Now we want to search for topologies. Thanks to the countable package, we can do this exhaustively.

-- this topology matches if its continous functions are exactly the definable functions matching :: (Model x) => Topology x -> Bool matching top = (continuous top top) == definable -- all matching topologies goodtops :: (Model x) => [Topology x] goodtops = filter (top -> matching top && isTopology top) allValues printOnLines :: (Show s) => [s] -> IO () printOnLines = mapM_ (putStrLn . show) main :: IO () main = do putStrLn "Topologies for U1:" printOnLines (goodtops :: [Topology U1]) putStrLn "Topologies for U2:" printOnLines (goodtops :: [Topology U2]) putStrLn "Topologies for U3:" printOnLines (goodtops :: [Topology U3])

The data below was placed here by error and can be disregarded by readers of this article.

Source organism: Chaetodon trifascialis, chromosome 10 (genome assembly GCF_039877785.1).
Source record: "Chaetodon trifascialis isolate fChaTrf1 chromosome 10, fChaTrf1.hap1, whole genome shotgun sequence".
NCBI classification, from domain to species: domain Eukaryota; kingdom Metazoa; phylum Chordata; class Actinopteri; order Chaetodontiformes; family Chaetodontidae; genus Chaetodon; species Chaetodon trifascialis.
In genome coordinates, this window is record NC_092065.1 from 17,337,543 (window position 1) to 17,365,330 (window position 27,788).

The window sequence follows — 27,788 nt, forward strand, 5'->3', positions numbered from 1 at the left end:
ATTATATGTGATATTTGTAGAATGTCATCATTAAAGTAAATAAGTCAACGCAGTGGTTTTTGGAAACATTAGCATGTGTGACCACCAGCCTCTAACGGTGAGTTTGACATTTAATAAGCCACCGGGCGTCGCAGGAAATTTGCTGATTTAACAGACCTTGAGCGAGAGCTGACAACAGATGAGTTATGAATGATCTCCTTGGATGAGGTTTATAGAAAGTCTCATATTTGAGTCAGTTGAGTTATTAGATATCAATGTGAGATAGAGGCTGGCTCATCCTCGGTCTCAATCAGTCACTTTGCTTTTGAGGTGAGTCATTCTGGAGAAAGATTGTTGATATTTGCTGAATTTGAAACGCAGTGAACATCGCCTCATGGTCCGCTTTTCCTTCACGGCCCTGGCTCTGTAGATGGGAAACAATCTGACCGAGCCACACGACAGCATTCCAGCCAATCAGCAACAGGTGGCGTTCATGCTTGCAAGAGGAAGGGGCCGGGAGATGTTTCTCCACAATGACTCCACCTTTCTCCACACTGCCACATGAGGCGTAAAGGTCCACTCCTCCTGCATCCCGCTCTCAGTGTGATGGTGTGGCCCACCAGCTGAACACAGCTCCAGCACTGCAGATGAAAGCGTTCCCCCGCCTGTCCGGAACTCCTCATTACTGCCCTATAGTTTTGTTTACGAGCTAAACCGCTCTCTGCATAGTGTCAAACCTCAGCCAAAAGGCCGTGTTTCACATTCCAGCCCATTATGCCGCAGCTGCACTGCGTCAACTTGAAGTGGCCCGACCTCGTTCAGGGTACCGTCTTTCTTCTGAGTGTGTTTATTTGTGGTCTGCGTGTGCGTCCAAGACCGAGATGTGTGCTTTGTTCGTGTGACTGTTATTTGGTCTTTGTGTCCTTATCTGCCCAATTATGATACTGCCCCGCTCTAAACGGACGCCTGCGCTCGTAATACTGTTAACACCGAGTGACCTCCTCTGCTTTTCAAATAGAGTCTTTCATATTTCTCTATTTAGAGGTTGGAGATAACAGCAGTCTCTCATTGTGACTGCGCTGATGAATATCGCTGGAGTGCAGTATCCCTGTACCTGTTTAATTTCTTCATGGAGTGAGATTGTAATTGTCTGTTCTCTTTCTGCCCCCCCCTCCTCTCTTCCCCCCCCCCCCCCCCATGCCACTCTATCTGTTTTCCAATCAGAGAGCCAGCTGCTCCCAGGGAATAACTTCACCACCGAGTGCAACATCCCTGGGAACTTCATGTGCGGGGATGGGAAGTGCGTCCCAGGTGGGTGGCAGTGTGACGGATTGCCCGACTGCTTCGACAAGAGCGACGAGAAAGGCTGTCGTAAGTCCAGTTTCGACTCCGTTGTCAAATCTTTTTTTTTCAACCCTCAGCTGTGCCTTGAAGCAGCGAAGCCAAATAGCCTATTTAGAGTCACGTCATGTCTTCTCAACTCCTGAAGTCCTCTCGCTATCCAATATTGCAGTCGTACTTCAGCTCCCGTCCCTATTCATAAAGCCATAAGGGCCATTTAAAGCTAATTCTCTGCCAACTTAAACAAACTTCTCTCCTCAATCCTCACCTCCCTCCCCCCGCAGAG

And that’s it. This is what we get when we run our program:

Topologies for U1: {{},{T1}} Topologies for U2: {{},{T2},{T2,N2}} {{},{N2},{T2,N2}} Topologies for U3:

U1 has the one-point topology. U2 has the Sierpiński topologies. But there is no matching topology for U3.

So what about the *actual* Haskell unit type? Consider the equivalence relation R with three equivalence classes: the unit value, non-termination, and all exceptions, corresponding to the possibilities of U3. For each “definable” function U3 -> U3, we can define a Haskell function () -> () that corresponds to it under R. For “disallowed” functions, we cannot.

So if there were a topology X on the Haskell unit type such that the continuous functions were the definable ones, then X/R would be a quotient topology on U3 where the continuous functions were the definable ones. But this doesn’t exist, so that doesn’t either.

]]>